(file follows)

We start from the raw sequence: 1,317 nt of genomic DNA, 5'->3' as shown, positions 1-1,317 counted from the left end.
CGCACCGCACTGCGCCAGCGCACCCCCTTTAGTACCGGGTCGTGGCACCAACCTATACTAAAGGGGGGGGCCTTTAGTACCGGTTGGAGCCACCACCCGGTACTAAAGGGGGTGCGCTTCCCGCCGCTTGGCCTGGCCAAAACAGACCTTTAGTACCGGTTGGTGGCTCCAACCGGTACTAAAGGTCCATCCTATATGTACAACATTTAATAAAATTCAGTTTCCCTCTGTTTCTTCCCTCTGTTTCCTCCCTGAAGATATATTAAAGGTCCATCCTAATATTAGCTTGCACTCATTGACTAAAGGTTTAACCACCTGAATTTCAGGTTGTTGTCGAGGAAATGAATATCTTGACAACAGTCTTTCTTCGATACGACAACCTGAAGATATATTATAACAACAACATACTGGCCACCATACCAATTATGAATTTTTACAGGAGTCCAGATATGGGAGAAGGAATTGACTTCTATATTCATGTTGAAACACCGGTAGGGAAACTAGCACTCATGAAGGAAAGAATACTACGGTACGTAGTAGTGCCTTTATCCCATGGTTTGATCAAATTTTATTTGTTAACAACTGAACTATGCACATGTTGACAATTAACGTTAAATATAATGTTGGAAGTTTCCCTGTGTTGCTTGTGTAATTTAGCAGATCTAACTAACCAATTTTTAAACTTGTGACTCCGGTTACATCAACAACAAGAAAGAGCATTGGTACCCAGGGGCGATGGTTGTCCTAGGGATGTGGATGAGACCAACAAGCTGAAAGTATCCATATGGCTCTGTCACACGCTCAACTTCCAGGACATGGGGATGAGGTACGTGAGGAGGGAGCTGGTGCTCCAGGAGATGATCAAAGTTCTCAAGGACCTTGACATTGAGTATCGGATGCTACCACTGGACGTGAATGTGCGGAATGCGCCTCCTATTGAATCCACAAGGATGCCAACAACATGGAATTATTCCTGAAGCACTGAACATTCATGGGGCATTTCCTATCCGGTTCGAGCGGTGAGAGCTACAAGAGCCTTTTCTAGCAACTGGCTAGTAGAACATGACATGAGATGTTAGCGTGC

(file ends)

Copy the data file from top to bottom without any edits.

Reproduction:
We start from the raw sequence: 1,317 nt of genomic DNA, 5'->3' as shown, positions 1-1,317 counted from the left end.
CGCACCGCACTGCGCCAGCGCACCCCCTTTAGTACCGGGTCGTGGCACCAACCTATACTAAAGGGGGGGGCCTTTAGTACCGGTTGGAGCCACCACCCGGTACTAAAGGGGGTGCGCTTCCCGCCGCTTGGCCTGGCCAAAACAGACCTTTAGTACCGGTTGGTGGCTCCAACCGGTACTAAAGGTCCATCCTATATGTACAACATTTAATAAAATTCAGTTTCCCTCTGTTTCTTCCCTCTGTTTCCTCCCTGAAGATATATTAAAGGTCCATCCTAATATTAGCTTGCACTCATTGACTAAAGGTTTAACCACCTGAATTTCAGGTTGTTGTCGAGGAAATGAATATCTTGACAACAGTCTTTCTTCGATACGACAACCTGAAGATATATTATAACAACAACATACTGGCCACCATACCAATTATGAATTTTTACAGGAGTCCAGATATGGGAGAAGGAATTGACTTCTATATTCATGTTGAAACACCGGTAGGGAAACTAGCACTCATGAAGGAAAGAATACTACGGTACGTAGTAGTGCCTTTATCCCATGGTTTGATCAAATTTTATTTGTTAACAACTGAACTATGCACATGTTGACAATTAACGTTAAATATAATGTTGGAAGTTTCCCTGTGTTGCTTGTGTAATTTAGCAGATCTAACTAACCAATTTTTAAACTTGTGACTCCGGTTACATCAACAACAAGAAAGAGCATTGGTACCCAGGGGCGATGGTTGTCCTAGGGATGTGGATGAGACCAACAAGCTGAAAGTATCCATATGGCTCTGTCACACGCTCAACTTCCAGGACATGGGGATGAGGTACGTGAGGAGGGAGCTGGTGCTCCAGGAGATGATCAAAGTTCTCAAGGACCTTGACATTGAGTATCGGATGCTACCACTGGACGTGAATGTGCGGAATGCGCCTCCTATTGAATCCACAAGGATGCCAACAACATGGAATTATTCCTGAAGCACTGAACATTCATGGGGCATTTCCTATCCGGTTCGAGCGGTGAGAGCTACAAGAGCCTTTTCTAGCAACTGGCTAGTAGAACATGACATGAGATGTTAGCGTGC